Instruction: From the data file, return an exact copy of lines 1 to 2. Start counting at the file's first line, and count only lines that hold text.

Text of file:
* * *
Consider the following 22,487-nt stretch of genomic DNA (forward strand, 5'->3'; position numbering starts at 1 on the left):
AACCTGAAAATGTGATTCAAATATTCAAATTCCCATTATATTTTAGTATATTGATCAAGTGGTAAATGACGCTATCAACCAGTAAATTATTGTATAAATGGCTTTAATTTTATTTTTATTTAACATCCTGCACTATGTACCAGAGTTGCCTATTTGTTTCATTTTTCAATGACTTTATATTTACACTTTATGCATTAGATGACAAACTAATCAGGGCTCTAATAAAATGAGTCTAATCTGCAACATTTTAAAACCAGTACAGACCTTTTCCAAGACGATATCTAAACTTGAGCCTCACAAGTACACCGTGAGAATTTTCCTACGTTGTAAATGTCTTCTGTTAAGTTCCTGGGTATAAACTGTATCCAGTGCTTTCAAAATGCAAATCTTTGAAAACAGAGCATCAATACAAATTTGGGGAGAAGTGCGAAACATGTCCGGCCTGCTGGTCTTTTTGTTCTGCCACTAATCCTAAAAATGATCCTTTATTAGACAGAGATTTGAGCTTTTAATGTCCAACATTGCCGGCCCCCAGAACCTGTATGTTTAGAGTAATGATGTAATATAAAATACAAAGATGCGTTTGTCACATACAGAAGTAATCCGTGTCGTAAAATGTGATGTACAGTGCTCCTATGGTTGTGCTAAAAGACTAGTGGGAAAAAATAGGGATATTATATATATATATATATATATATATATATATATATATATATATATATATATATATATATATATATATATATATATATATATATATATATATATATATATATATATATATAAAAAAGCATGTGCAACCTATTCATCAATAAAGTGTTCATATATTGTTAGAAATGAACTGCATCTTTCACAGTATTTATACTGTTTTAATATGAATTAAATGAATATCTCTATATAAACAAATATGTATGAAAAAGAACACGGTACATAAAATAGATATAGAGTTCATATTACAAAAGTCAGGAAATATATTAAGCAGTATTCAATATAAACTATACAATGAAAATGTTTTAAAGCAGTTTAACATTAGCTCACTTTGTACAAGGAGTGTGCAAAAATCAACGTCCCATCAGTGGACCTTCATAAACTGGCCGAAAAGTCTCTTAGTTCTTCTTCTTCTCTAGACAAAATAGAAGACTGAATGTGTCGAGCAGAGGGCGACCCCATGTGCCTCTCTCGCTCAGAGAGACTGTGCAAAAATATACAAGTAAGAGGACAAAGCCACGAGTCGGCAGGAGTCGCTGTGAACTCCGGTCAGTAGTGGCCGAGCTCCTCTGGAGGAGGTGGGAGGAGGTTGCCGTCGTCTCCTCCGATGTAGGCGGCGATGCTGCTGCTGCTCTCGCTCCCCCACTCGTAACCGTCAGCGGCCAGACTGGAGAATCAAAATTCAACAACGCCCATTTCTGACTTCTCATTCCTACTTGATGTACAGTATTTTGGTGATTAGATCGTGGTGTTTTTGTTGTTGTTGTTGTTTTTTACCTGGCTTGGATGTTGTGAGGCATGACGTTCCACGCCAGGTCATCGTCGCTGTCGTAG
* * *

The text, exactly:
Consider the following 22,487-nt stretch of genomic DNA (forward strand, 5'->3'; position numbering starts at 1 on the left):
AACCTGAAAATGTGATTCAAATATTCAAATTCCCATTATATTTTAGTATATTGATCAAGTGGTAAATGACGCTATCAACCAGTAAATTATTGTATAAATGGCTTTAATTTTATTTTTATTTAACATCCTGCACTATGTACCAGAGTTGCCTATTTGTTTCATTTTTCAATGACTTTATATTTACACTTTATGCATTAGATGACAAACTAATCAGGGCTCTAATAAAATGAGTCTAATCTGCAACATTTTAAAACCAGTACAGACCTTTTCCAAGACGATATCTAAACTTGAGCCTCACAAGTACACCGTGAGAATTTTCCTACGTTGTAAATGTCTTCTGTTAAGTTCCTGGGTATAAACTGTATCCAGTGCTTTCAAAATGCAAATCTTTGAAAACAGAGCATCAATACAAATTTGGGGAGAAGTGCGAAACATGTCCGGCCTGCTGGTCTTTTTGTTCTGCCACTAATCCTAAAAATGATCCTTTATTAGACAGAGATTTGAGCTTTTAATGTCCAACATTGCCGGCCCCCAGAACCTGTATGTTTAGAGTAATGATGTAATATAAAATACAAAGATGCGTTTGTCACATACAGAAGTAATCCGTGTCGTAAAATGTGATGTACAGTGCTCCTATGGTTGTGCTAAAAGACTAGTGGGAAAAAATAGGGATATTATATATATATATATATATATATATATATATATATATATATATATATATATATATATATATATATATATATATATATATATATATATATATATATATATATATATATATAAAAAAGCATGTGCAACCTATTCATCAATAAAGTGTTCATATATTGTTAGAAATGAACTGCATCTTTCACAGTATTTATACTGTTTTAATATGAATTAAATGAATATCTCTATATAAACAAATATGTATGAAAAAGAACACGGTACATAAAATAGATATAGAGTTCATATTACAAAAGTCAGGAAATATATTAAGCAGTATTCAATATAAACTATACAATGAAAATGTTTTAAAGCAGTTTAACATTAGCTCACTTTGTACAAGGAGTGTGCAAAAATCAACGTCCCATCAGTGGACCTTCATAAACTGGCCGAAAAGTCTCTTAGTTCTTCTTCTTCTCTAGACAAAATAGAAGACTGAATGTGTCGAGCAGAGGGCGACCCCATGTGCCTCTCTCGCTCAGAGAGACTGTGCAAAAATATACAAGTAAGAGGACAAAGCCACGAGTCGGCAGGAGTCGCTGTGAACTCCGGTCAGTAGTGGCCGAGCTCCTCTGGAGGAGGTGGGAGGAGGTTGCCGTCGTCTCCTCCGATGTAGGCGGCGATGCTGCTGCTGCTCTCGCTCCCCCACTCGTAACCGTCAGCGGCCAGACTGGAGAATCAAAATTCAACAACGCCCATTTCTGACTTCTCATTCCTACTTGATGTACAGTATTTTGGTGATTAGATCGTGGTGTTTTTGTTGTTGTTGTTGTTTTTTACCTGGCTTGGATGTTGTGAGGCATGACGTTCCACGCCAGGTCATCGTCGCTGTCGTAG